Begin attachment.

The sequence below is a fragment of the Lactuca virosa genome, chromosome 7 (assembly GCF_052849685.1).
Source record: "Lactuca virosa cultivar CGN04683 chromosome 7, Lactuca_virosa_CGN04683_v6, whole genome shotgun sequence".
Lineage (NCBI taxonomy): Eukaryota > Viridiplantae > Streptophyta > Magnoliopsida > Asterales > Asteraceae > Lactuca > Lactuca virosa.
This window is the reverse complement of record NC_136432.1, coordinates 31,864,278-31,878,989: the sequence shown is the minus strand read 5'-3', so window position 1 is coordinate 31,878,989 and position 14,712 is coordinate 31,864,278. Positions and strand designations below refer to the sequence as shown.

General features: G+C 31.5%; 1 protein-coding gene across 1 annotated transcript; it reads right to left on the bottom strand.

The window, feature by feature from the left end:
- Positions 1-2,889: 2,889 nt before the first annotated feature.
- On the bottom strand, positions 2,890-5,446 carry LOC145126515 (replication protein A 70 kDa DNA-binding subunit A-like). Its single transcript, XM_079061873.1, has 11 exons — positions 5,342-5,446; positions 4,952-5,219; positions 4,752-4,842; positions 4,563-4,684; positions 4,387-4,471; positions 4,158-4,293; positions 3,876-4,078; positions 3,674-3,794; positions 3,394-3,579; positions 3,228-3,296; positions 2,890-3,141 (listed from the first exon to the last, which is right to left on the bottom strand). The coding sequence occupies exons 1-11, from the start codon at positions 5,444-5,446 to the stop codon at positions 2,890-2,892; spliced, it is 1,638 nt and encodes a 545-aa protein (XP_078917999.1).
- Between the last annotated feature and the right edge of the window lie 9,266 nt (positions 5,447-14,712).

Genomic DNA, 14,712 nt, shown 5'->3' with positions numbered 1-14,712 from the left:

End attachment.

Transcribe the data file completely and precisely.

The sequence below is a fragment of the Lactuca virosa genome, chromosome 7 (assembly GCF_052849685.1).
Source record: "Lactuca virosa cultivar CGN04683 chromosome 7, Lactuca_virosa_CGN04683_v6, whole genome shotgun sequence".
Lineage (NCBI taxonomy): Eukaryota > Viridiplantae > Streptophyta > Magnoliopsida > Asterales > Asteraceae > Lactuca > Lactuca virosa.
This window is the reverse complement of record NC_136432.1, coordinates 31,864,278-31,878,989: the sequence shown is the minus strand read 5'-3', so window position 1 is coordinate 31,878,989 and position 14,712 is coordinate 31,864,278. Positions and strand designations below refer to the sequence as shown.

General features: G+C 31.5%; 1 protein-coding gene across 1 annotated transcript; it reads right to left on the bottom strand.

The window, feature by feature from the left end:
- Positions 1-2,889: 2,889 nt before the first annotated feature.
- On the bottom strand, positions 2,890-5,446 carry LOC145126515 (replication protein A 70 kDa DNA-binding subunit A-like). Its single transcript, XM_079061873.1, has 11 exons — positions 5,342-5,446; positions 4,952-5,219; positions 4,752-4,842; positions 4,563-4,684; positions 4,387-4,471; positions 4,158-4,293; positions 3,876-4,078; positions 3,674-3,794; positions 3,394-3,579; positions 3,228-3,296; positions 2,890-3,141 (listed from the first exon to the last, which is right to left on the bottom strand). The coding sequence occupies exons 1-11, from the start codon at positions 5,444-5,446 to the stop codon at positions 2,890-2,892; spliced, it is 1,638 nt and encodes a 545-aa protein (XP_078917999.1).
- Between the last annotated feature and the right edge of the window lie 9,266 nt (positions 5,447-14,712).

Genomic DNA, 14,712 nt, shown 5'->3' with positions numbered 1-14,712 from the left: